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The day book. (Chicago, Ill.) 1911-1917, May 31, 1917, LAST EDITION, Image 18

Image and text provided by University of Illinois at Urbana-Champaign Library, Urbana, IL

Persistent link: http://chroniclingamerica.loc.gov/lccn/sn83045487/1917-05-31/ed-1/seq-18/

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THE DOTTED "I"
By Florence L. Henderson
(Copyright, 1917, W. G. Chapman.)
Lura Branscombe was in the power
of a human wolf and never suspect
ed. She was too artless and innocent
to think ill of others and whenever a
shadow of doubt crossed her mind it
was speedily dispelled. Her evil ge
nius was Isaac Wickham, but she
knew him only as her legal guardian,
and because her father had left him
administrator of his large estate,
while Wickham rather repelled her
with his elfish, avaricious face, tura
experienced a certain sense of duty
toward him and was obedient to his
direction as the legally appointed
protector of her interests.
In the olden days Wickham had
been a fairly honest and capable man.
Bankruptcy had soured him. Then
when Mr. Branscombe selected him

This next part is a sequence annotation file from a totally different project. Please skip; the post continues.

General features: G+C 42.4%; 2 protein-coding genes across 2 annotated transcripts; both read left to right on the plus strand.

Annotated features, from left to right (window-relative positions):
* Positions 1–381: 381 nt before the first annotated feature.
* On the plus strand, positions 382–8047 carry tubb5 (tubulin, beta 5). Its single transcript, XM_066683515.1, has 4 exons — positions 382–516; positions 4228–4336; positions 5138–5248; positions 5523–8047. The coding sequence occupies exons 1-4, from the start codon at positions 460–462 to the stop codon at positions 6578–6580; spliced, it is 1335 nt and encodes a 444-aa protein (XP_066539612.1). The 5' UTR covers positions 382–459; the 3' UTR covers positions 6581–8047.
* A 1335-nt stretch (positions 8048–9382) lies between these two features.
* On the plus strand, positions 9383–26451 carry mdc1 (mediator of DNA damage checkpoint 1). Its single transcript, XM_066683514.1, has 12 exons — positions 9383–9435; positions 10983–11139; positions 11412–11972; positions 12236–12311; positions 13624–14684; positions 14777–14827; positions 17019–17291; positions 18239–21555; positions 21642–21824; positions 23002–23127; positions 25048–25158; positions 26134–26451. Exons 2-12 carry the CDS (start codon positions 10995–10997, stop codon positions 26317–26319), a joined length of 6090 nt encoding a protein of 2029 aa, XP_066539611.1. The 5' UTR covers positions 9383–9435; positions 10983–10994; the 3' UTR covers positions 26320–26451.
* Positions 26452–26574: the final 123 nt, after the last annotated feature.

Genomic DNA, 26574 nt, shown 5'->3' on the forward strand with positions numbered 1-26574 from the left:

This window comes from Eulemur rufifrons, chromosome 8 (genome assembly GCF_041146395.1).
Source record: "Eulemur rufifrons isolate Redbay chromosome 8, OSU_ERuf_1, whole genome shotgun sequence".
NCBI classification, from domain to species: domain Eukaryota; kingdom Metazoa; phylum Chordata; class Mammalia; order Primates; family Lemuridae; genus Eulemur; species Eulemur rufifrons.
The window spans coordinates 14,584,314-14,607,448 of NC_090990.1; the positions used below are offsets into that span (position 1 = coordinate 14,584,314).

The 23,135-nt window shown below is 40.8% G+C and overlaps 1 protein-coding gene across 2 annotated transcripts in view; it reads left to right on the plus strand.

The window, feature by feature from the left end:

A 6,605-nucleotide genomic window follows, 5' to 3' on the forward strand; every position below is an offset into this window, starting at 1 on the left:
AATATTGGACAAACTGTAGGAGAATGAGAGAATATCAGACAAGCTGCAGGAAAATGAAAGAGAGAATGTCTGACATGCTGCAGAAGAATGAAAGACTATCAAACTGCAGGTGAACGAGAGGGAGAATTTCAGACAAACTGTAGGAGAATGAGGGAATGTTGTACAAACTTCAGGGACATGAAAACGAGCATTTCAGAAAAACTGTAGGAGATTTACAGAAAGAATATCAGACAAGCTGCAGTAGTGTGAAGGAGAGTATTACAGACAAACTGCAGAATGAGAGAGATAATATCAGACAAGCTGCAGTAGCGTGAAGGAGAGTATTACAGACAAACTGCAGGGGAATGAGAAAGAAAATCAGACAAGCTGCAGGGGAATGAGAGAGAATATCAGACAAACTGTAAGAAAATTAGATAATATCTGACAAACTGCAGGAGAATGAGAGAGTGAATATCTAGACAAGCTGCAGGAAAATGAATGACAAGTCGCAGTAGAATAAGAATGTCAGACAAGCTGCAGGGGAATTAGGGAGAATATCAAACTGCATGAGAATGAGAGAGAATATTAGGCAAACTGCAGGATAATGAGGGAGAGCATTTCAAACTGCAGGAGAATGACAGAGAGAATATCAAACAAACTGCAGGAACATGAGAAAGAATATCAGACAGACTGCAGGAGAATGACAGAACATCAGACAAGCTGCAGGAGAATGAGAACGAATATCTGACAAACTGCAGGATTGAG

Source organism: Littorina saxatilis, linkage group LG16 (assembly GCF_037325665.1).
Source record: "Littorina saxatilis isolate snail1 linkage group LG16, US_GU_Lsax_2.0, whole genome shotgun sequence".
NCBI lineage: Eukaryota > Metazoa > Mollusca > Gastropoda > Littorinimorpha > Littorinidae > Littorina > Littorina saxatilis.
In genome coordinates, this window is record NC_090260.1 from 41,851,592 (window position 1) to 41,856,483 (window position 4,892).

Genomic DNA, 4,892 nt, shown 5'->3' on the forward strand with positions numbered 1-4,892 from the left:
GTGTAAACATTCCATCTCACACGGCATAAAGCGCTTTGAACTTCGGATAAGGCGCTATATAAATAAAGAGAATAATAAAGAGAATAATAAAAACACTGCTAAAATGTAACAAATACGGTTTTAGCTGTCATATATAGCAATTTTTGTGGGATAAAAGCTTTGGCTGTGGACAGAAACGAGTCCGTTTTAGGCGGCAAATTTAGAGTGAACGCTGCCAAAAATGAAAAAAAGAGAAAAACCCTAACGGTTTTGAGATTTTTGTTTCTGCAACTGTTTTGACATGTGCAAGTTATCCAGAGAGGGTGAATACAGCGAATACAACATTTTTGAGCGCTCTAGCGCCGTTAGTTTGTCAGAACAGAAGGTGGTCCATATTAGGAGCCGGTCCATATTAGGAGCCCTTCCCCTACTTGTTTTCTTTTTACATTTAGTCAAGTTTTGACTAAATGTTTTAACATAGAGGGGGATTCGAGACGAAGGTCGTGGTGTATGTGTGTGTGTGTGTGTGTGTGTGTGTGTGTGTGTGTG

to act as guardian for Lura the whole
nature of the man had changed. He
now thought of but one thing to
make all he could out of his appoint
ment as administrator. He was stern,
Bervile, exact, indulgent with his fair
young ward, just as it occurred to his
politic mind he might best influence
certain ends which he had in view.
He had control of large liquid funds
and a portion of these he had sur
reptitiously used to establish Purdue,
a distant relative, in the loan-shark
business which Wickham financed
and from which he was receiving an
opulent revenue.
"I've got to break it up!" muttered
Wickham one morning, as he sat in
the library of the handsome home of
his client "This Gwynn Bartlett is
certainly favored by Lura. If they
marry, my mission lure practically
ends. I don't know how far they
have gone in their lovemaking, but I
must block further progress in that
direction."
The sordid old moneymaker sat
gnawing his mustache, his eyes rest
t ing, roving, Riding a
scheming glow. Then suddenly they
scintillated keenly. He took up the
receiver of the telephone on his desk.
"Long distance," he ordered with
a snappiness that bespoke urgency
and resolve.
"Maurice Wickham, Springfield,"
he called a minute later, and then,
"Hello! This is Uncle Isaac. You got
my letter? Why do you delay? You
are imperiling my position and your
"All You Have to Do Is to Win the
Girl."
own prospects. Come on af once.
The girl has taken a fancy to a fel
low we have to sidetrack and you
must try to win her before the im
pression gets too strong."
Then something from the other and
of the line, and then:
"Very good. I'll expect you Mon
day and we'll start the campaign
forthwith." What Isaac Wickham
hateXulJ.had- done was entirelyjn accord with

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